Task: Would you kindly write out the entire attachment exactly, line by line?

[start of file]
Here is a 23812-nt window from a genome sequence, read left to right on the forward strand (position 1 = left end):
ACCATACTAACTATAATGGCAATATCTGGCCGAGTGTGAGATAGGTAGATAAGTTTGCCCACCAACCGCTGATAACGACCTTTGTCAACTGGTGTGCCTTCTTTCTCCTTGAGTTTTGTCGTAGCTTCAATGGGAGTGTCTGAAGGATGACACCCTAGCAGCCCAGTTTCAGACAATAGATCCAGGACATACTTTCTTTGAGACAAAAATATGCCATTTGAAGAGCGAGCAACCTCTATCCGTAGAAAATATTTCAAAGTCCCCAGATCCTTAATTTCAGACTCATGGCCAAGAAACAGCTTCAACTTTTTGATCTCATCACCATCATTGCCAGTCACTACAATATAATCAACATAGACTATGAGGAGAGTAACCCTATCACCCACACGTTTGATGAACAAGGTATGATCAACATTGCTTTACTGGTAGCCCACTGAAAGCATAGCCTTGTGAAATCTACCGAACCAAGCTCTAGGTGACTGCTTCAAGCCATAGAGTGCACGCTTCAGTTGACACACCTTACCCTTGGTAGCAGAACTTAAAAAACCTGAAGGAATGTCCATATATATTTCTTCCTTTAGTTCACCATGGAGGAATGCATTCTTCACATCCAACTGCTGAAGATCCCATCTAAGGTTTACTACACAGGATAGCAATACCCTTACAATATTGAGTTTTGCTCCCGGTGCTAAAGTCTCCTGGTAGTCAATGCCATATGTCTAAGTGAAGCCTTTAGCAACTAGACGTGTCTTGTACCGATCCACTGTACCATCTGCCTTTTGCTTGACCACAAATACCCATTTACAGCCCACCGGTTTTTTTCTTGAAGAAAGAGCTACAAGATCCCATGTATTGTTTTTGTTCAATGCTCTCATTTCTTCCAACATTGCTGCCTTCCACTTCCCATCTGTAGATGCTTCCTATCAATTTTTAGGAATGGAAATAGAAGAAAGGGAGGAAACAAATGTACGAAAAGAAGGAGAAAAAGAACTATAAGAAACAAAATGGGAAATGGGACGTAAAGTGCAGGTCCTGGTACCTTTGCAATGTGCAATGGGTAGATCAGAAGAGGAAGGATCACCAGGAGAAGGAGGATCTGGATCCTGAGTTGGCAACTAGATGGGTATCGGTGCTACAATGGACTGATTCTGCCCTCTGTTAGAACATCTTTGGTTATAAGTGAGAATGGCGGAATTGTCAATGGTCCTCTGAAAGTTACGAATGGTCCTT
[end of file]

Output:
Here is a 23812-nt window from a genome sequence, read left to right on the forward strand (position 1 = left end):
ACCATACTAACTATAATGGCAATATCTGGCCGAGTGTGAGATAGGTAGATAAGTTTGCCCACCAACCGCTGATAACGACCTTTGTCAACTGGTGTGCCTTCTTTCTCCTTGAGTTTTGTCGTAGCTTCAATGGGAGTGTCTGAAGGATGACACCCTAGCAGCCCAGTTTCAGACAATAGATCCAGGACATACTTTCTTTGAGACAAAAATATGCCATTTGAAGAGCGAGCAACCTCTATCCGTAGAAAATATTTCAAAGTCCCCAGATCCTTAATTTCAGACTCATGGCCAAGAAACAGCTTCAACTTTTTGATCTCATCACCATCATTGCCAGTCACTACAATATAATCAACATAGACTATGAGGAGAGTAACCCTATCACCCACACGTTTGATGAACAAGGTATGATCAACATTGCTTTACTGGTAGCCCACTGAAAGCATAGCCTTGTGAAATCTACCGAACCAAGCTCTAGGTGACTGCTTCAAGCCATAGAGTGCACGCTTCAGTTGACACACCTTACCCTTGGTAGCAGAACTTAAAAAACCTGAAGGAATGTCCATATATATTTCTTCCTTTAGTTCACCATGGAGGAATGCATTCTTCACATCCAACTGCTGAAGATCCCATCTAAGGTTTACTACACAGGATAGCAATACCCTTACAATATTGAGTTTTGCTCCCGGTGCTAAAGTCTCCTGGTAGTCAATGCCATATGTCTAAGTGAAGCCTTTAGCAACTAGACGTGTCTTGTACCGATCCACTGTACCATCTGCCTTTTGCTTGACCACAAATACCCATTTACAGCCCACCGGTTTTTTTCTTGAAGAAAGAGCTACAAGATCCCATGTATTGTTTTTGTTCAATGCTCTCATTTCTTCCAACATTGCTGCCTTCCACTTCCCATCTGTAGATGCTTCCTATCAATTTTTAGGAATGGAAATAGAAGAAAGGGAGGAAACAAATGTACGAAAAGAAGGAGAAAAAGAACTATAAGAAACAAAATGGGAAATGGGACGTAAAGTGCAGGTCCTGGTACCTTTGCAATGTGCAATGGGTAGATCAGAAGAGGAAGGATCACCAGGAGAAGGAGGATCTGGATCCTGAGTTGGCAACTAGATGGGTATCGGTGCTACAATGGACTGATTCTGCCCTCTGTTAGAACATCTTTGGTTATAAGTGAGAATGGCGGAATTGTCAATGGTCCTCTGAAAGTTACGAATGGTCCTT